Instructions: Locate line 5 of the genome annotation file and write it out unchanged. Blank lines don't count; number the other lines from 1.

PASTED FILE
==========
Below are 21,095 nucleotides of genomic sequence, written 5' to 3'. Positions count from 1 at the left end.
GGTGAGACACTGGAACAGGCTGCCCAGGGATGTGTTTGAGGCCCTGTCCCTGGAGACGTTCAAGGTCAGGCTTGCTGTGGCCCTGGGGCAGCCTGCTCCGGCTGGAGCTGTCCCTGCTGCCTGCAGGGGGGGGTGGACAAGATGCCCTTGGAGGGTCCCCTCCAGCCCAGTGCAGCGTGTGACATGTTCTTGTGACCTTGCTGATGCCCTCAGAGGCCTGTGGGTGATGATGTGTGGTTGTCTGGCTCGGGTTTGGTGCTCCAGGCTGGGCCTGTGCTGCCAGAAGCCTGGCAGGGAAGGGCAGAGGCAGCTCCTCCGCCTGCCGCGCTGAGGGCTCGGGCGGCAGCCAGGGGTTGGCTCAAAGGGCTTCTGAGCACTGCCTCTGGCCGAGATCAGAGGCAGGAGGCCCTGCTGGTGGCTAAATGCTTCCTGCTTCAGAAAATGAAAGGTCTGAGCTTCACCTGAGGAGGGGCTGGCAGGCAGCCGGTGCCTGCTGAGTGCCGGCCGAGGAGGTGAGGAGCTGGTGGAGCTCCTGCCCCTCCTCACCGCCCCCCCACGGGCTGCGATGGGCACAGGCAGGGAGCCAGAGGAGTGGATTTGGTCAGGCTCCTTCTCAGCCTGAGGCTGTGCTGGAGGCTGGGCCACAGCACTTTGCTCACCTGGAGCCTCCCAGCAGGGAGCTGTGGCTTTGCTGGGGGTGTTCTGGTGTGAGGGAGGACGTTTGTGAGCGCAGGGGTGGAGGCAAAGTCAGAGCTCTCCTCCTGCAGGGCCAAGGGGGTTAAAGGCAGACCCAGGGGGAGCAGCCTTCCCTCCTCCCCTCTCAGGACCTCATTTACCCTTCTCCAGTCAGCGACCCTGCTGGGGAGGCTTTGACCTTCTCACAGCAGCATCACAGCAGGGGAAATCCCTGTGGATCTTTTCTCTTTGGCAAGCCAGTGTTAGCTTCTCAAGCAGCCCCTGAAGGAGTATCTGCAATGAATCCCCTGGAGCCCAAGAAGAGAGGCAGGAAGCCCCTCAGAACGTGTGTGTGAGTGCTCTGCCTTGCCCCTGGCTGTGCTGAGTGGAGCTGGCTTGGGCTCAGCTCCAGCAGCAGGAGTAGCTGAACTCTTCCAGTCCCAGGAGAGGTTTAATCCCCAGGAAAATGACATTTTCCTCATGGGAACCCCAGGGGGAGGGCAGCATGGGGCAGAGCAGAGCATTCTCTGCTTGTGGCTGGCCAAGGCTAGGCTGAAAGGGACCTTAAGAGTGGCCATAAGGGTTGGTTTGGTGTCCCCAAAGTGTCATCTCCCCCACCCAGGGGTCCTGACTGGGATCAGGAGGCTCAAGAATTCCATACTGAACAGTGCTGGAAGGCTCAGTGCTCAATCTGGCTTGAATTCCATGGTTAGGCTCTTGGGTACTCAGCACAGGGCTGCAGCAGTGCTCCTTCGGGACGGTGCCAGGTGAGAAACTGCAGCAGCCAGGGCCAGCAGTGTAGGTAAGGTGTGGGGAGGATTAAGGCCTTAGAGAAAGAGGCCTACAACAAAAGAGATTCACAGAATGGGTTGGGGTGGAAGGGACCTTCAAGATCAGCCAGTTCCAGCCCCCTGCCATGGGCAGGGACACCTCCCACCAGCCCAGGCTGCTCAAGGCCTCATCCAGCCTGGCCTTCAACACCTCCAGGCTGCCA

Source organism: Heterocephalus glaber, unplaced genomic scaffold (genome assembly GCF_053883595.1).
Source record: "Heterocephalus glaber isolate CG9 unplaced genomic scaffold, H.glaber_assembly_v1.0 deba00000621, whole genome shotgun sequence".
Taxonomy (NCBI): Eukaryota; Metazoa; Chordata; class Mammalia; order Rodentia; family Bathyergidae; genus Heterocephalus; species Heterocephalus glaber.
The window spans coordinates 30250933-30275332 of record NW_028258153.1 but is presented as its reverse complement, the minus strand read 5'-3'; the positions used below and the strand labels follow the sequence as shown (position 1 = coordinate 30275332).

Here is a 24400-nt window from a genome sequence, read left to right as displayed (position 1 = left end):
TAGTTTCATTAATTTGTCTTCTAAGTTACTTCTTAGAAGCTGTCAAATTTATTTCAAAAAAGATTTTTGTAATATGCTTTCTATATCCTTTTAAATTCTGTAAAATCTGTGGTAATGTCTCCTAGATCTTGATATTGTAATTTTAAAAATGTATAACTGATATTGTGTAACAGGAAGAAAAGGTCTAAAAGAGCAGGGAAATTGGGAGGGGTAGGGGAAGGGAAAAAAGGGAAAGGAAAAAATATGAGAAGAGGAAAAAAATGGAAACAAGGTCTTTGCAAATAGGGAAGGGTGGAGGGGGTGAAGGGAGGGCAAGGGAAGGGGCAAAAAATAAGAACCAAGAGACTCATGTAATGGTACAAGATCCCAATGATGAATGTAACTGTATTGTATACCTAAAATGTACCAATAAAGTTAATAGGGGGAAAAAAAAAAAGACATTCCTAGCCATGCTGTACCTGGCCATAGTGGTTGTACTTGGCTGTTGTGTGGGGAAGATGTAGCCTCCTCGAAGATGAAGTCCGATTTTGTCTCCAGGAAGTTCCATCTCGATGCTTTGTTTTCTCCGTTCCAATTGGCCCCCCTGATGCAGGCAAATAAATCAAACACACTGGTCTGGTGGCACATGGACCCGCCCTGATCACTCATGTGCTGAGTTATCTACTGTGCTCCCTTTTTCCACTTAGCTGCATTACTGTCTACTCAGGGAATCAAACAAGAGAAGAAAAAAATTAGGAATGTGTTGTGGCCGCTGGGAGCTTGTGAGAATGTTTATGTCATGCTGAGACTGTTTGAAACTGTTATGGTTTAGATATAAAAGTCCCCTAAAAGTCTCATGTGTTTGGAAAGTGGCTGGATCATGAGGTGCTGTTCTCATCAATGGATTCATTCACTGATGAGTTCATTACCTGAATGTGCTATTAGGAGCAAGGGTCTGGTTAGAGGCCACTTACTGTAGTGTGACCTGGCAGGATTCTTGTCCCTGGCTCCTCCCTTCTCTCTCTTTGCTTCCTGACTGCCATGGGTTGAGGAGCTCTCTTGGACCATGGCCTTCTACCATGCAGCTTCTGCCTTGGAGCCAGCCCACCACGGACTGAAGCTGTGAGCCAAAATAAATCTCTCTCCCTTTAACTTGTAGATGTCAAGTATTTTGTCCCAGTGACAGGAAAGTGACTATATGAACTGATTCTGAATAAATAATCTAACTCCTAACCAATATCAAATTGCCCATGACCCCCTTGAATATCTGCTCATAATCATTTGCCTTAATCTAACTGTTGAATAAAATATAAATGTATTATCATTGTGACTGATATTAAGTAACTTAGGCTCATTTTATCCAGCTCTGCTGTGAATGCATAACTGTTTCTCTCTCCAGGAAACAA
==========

Taxonomy (NCBI): Eukaryota; Metazoa; Chordata; class Mammalia; order Rodentia; family Bathyergidae; genus Heterocephalus; species Heterocephalus glaber.